The fortified Syrian outpost of Tel Faher was the sight of one of the most intense battles of the Six Day War. The horseshoe-shaped outpost equipped with heavy guns, minefields, and barbed wire commanded a lookout of the Golan Heights, making it a crucial position in the battle for the Golan Heights.
The mission was assigned to the Golani Brigade, which started its attack on June 9, the second-to-last day of the war. Led by Lieutenant-Colonel Moshe 'Musa' Klein, the troops started their ascent and were met with heavy fire. Of the initial 100 plus soldiers, only 25 made it close enough to the outpost to launch the actual attack.
While climbing up the steep slope under heavy fire, the force encountered a barbed-wire fence that halted their advance.
Realizing that wire cutters would've taken too long, David Shirazi jumped on the barbed wire and acted as a human bridge for his friends to step on and safely pass. After everyone passed, Shirazi ran to catch up with the force, firing with a machine gun that he picked up from a fallen soldier, until he was killed by Syrian fire.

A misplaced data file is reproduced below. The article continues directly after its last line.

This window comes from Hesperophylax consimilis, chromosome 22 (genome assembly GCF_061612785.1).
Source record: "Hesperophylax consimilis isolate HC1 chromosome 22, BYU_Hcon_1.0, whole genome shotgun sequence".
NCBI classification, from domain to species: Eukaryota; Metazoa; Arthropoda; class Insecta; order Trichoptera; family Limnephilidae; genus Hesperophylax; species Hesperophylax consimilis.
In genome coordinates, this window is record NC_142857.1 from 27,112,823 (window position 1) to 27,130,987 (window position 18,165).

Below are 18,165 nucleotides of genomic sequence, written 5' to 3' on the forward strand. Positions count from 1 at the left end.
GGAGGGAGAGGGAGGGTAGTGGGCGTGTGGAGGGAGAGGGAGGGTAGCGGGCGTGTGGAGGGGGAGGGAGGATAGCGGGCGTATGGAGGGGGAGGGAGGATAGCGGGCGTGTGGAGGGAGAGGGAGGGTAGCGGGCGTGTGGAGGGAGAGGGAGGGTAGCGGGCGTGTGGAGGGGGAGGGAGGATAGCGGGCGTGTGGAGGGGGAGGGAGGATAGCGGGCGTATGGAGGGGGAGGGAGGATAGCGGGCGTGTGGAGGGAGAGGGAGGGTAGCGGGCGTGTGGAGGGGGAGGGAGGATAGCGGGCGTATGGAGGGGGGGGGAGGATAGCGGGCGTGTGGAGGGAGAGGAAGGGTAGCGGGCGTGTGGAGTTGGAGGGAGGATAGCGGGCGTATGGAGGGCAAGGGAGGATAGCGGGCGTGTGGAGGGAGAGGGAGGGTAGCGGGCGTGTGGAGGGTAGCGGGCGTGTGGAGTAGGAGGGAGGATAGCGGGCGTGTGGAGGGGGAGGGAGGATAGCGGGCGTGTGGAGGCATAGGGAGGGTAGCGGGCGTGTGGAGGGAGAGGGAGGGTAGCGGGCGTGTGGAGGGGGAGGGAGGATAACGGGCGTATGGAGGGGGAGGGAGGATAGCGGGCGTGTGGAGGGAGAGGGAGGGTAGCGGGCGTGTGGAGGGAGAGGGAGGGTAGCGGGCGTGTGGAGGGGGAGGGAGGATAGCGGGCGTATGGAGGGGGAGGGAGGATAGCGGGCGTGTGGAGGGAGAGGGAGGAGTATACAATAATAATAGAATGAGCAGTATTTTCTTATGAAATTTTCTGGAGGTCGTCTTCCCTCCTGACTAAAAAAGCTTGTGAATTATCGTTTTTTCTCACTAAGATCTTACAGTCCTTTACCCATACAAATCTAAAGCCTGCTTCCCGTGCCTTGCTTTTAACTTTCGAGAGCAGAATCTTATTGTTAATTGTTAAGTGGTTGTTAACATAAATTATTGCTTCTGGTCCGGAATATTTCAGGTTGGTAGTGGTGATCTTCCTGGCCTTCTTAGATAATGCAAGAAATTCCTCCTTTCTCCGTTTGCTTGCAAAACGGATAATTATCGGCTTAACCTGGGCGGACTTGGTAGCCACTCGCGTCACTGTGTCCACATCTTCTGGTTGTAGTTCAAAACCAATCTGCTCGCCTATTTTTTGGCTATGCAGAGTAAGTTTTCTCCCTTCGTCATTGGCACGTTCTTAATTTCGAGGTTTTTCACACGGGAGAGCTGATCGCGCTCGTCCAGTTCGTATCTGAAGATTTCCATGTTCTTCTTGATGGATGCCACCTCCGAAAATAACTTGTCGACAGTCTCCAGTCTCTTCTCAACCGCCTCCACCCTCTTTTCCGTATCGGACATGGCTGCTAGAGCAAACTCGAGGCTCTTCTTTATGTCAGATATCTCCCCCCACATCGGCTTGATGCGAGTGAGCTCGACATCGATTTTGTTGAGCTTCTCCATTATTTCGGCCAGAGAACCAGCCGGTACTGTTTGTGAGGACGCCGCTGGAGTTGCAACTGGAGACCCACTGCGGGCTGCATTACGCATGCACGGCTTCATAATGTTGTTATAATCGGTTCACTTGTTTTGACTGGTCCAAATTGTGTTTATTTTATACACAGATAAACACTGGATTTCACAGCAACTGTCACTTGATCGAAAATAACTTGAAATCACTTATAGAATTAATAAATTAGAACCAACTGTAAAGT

For his bravery, Shirazi received the Medal of Valor, Israel's highest military decoration.
After three hours of intense fighting and countless casualties, only four Israeli soldiers remained standing, but victory at Tel Faher was won. In honor of the Golani Brigade's bravery, Tel Faher was renamed Mitzpe Golani (Golani Lookout).